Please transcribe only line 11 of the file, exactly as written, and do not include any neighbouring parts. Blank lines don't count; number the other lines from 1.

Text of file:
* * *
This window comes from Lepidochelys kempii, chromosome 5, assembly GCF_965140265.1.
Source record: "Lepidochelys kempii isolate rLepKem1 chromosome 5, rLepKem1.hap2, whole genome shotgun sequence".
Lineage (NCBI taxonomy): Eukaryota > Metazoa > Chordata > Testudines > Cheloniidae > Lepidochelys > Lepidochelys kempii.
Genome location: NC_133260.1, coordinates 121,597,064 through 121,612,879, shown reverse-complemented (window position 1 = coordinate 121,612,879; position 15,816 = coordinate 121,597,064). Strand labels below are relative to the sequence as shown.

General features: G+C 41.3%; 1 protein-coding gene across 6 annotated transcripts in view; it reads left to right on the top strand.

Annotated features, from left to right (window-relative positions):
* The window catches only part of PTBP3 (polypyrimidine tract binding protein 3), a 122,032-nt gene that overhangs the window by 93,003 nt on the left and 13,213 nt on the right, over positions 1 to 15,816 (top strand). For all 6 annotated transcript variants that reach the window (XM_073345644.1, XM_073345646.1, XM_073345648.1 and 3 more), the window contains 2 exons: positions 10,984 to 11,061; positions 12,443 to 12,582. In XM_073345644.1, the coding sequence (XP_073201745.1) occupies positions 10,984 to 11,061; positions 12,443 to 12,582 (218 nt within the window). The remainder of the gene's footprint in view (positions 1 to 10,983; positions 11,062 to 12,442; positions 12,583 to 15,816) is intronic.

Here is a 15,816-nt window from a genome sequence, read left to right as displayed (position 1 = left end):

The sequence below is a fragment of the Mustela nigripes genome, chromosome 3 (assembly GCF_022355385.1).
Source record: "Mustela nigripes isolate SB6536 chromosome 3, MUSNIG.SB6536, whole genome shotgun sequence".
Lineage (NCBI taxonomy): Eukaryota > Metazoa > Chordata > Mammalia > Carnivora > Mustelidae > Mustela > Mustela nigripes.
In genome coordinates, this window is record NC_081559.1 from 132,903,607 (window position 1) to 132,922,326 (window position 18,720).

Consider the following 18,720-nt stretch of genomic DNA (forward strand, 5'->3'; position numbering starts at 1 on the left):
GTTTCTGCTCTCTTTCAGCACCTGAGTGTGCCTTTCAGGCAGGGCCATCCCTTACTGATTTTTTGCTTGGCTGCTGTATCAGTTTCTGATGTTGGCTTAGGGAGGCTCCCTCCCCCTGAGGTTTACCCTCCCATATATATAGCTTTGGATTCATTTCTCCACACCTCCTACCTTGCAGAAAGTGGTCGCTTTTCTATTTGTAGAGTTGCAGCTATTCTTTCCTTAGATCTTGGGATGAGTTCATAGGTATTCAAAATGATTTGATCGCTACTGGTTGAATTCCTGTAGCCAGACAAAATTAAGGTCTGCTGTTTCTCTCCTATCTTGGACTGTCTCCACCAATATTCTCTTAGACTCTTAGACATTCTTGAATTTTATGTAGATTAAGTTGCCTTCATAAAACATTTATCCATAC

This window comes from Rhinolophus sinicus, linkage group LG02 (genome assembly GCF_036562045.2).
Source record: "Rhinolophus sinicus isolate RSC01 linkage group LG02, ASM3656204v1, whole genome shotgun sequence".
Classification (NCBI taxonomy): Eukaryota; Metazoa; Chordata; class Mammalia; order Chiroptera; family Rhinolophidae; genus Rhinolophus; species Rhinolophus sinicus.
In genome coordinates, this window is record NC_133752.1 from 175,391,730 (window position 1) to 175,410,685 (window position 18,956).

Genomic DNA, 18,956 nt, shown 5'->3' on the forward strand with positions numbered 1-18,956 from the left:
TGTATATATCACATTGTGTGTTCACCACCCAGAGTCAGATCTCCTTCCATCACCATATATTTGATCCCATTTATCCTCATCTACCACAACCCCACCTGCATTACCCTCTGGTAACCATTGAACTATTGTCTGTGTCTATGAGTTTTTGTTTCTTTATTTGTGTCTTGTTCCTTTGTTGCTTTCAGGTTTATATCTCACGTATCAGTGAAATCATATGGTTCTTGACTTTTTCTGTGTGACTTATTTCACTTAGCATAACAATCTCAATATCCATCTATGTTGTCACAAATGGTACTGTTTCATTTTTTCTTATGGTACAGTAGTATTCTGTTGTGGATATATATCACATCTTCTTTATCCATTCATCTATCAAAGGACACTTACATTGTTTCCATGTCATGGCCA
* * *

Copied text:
Lineage (NCBI taxonomy): Eukaryota > Metazoa > Chordata > Mammalia > Carnivora > Mustelidae > Mustela > Mustela nigripes.